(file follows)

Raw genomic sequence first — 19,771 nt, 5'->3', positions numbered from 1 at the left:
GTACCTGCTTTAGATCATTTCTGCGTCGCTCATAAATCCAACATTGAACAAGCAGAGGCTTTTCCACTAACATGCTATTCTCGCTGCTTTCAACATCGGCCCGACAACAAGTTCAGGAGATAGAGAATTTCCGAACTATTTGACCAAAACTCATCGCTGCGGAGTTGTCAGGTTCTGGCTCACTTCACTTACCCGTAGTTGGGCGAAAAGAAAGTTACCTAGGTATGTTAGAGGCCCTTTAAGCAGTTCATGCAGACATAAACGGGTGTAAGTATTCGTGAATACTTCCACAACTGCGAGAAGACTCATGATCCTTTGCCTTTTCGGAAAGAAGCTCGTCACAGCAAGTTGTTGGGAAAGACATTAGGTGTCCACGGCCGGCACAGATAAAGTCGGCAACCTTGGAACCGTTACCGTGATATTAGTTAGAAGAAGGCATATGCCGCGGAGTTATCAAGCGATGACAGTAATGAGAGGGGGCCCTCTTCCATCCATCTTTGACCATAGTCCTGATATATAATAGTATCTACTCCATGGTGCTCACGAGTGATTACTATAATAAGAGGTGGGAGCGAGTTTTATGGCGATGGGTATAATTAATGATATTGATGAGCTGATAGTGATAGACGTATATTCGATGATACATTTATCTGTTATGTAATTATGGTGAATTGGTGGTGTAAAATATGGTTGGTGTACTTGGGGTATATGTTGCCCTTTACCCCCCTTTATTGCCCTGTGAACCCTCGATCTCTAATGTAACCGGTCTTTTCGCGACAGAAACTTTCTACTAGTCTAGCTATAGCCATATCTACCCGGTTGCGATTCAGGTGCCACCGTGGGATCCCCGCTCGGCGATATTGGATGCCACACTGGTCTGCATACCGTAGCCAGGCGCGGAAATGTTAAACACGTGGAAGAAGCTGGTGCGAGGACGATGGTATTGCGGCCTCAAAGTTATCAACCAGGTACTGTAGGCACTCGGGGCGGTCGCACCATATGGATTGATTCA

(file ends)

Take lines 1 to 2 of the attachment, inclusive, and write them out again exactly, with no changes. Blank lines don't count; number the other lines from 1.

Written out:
Raw genomic sequence first — 19,771 nt, 5'->3', positions numbered from 1 at the left:
GTACCTGCTTTAGATCATTTCTGCGTCGCTCATAAATCCAACATTGAACAAGCAGAGGCTTTTCCACTAACATGCTATTCTCGCTGCTTTCAACATCGGCCCGACAACAAGTTCAGGAGATAGAGAATTTCCGAACTATTTGACCAAAACTCATCGCTGCGGAGTTGTCAGGTTCTGGCTCACTTCACTTACCCGTAGTTGGGCGAAAAGAAAGTTACCTAGGTATGTTAGAGGCCCTTTAAGCAGTTCATGCAGACATAAACGGGTGTAAGTATTCGTGAATACTTCCACAACTGCGAGAAGACTCATGATCCTTTGCCTTTTCGGAAAGAAGCTCGTCACAGCAAGTTGTTGGGAAAGACATTAGGTGTCCACGGCCGGCACAGATAAAGTCGGCAACCTTGGAACCGTTACCGTGATATTAGTTAGAAGAAGGCATATGCCGCGGAGTTATCAAGCGATGACAGTAATGAGAGGGGGCCCTCTTCCATCCATCTTTGACCATAGTCCTGATATATAATAGTATCTACTCCATGGTGCTCACGAGTGATTACTATAATAAGAGGTGGGAGCGAGTTTTATGGCGATGGGTATAATTAATGATATTGATGAGCTGATAGTGATAGACGTATATTCGATGATACATTTATCTGTTATGTAATTATGGTGAATTGGTGGTGTAAAATATGGTTGGTGTACTTGGGGTATATGTTGCCCTTTACCCCCCTTTATTGCCCTGTGAACCCTCGATCTCTAATGTAACCGGTCTTTTCGCGACAGAAACTTTCTACTAGTCTAGCTATAGCCATATCTACCCGGTTGCGATTCAGGTGCCACCGTGGGATCCCCGCTCGGCGATATTGGATGCCACACTGGTCTGCATACCGTAGCCAGGCGCGGAAATGTTAAACACGTGGAAGAAGCTGGTGCGAGGACGATGGTATTGCGGCCTCAAAGTTATCAACCAGGTACTGTAGGCACTCGGGGCGGTCGCACCATATGGATTGATTCA